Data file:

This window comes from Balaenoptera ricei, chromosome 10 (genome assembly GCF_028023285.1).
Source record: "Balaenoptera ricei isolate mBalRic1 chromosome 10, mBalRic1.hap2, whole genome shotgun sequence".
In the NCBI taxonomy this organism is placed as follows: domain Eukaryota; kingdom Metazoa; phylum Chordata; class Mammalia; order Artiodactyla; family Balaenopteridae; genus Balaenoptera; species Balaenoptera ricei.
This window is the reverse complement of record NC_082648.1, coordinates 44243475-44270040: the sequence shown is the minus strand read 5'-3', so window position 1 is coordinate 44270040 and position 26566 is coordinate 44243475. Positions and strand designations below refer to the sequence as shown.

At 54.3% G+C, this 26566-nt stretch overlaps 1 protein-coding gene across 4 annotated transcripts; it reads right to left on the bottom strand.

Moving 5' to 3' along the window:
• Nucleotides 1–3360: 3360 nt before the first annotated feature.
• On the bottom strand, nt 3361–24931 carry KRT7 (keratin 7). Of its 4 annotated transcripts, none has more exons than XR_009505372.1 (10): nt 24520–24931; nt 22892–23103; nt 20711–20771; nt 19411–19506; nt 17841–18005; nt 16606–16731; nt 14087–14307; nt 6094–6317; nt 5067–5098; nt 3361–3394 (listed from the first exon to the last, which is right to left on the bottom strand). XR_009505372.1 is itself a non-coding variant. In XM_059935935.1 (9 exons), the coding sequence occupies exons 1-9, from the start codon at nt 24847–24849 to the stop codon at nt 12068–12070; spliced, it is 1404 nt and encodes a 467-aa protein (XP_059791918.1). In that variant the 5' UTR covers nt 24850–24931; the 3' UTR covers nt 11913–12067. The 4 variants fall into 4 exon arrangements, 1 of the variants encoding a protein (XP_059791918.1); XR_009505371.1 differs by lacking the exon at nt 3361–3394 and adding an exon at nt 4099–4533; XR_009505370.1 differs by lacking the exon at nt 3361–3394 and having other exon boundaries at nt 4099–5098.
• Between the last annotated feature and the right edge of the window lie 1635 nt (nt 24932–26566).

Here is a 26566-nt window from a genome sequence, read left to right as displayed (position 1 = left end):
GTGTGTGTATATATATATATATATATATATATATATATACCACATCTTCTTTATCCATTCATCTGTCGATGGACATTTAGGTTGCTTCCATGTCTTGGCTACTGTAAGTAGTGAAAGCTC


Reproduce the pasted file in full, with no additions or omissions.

This window comes from Balaenoptera ricei, chromosome 10 (genome assembly GCF_028023285.1).
Source record: "Balaenoptera ricei isolate mBalRic1 chromosome 10, mBalRic1.hap2, whole genome shotgun sequence".
In the NCBI taxonomy this organism is placed as follows: domain Eukaryota; kingdom Metazoa; phylum Chordata; class Mammalia; order Artiodactyla; family Balaenopteridae; genus Balaenoptera; species Balaenoptera ricei.
This window is the reverse complement of record NC_082648.1, coordinates 44243475-44270040: the sequence shown is the minus strand read 5'-3', so window position 1 is coordinate 44270040 and position 26566 is coordinate 44243475. Positions and strand designations below refer to the sequence as shown.

At 54.3% G+C, this 26566-nt stretch overlaps 1 protein-coding gene across 4 annotated transcripts; it reads right to left on the bottom strand.

Moving 5' to 3' along the window:
• Nucleotides 1–3360: 3360 nt before the first annotated feature.
• On the bottom strand, nt 3361–24931 carry KRT7 (keratin 7). Of its 4 annotated transcripts, none has more exons than XR_009505372.1 (10): nt 24520–24931; nt 22892–23103; nt 20711–20771; nt 19411–19506; nt 17841–18005; nt 16606–16731; nt 14087–14307; nt 6094–6317; nt 5067–5098; nt 3361–3394 (listed from the first exon to the last, which is right to left on the bottom strand). XR_009505372.1 is itself a non-coding variant. In XM_059935935.1 (9 exons), the coding sequence occupies exons 1-9, from the start codon at nt 24847–24849 to the stop codon at nt 12068–12070; spliced, it is 1404 nt and encodes a 467-aa protein (XP_059791918.1). In that variant the 5' UTR covers nt 24850–24931; the 3' UTR covers nt 11913–12067. The 4 variants fall into 4 exon arrangements, 1 of the variants encoding a protein (XP_059791918.1); XR_009505371.1 differs by lacking the exon at nt 3361–3394 and adding an exon at nt 4099–4533; XR_009505370.1 differs by lacking the exon at nt 3361–3394 and having other exon boundaries at nt 4099–5098.
• Between the last annotated feature and the right edge of the window lie 1635 nt (nt 24932–26566).

Here is a 26566-nt window from a genome sequence, read left to right as displayed (position 1 = left end):
GTGTGTGTATATATATATATATATATATATATATATATACCACATCTTCTTTATCCATTCATCTGTCGATGGACATTTAGGTTGCTTCCATGTCTTGGCTACTGTAAGTAGTGAAAGCTC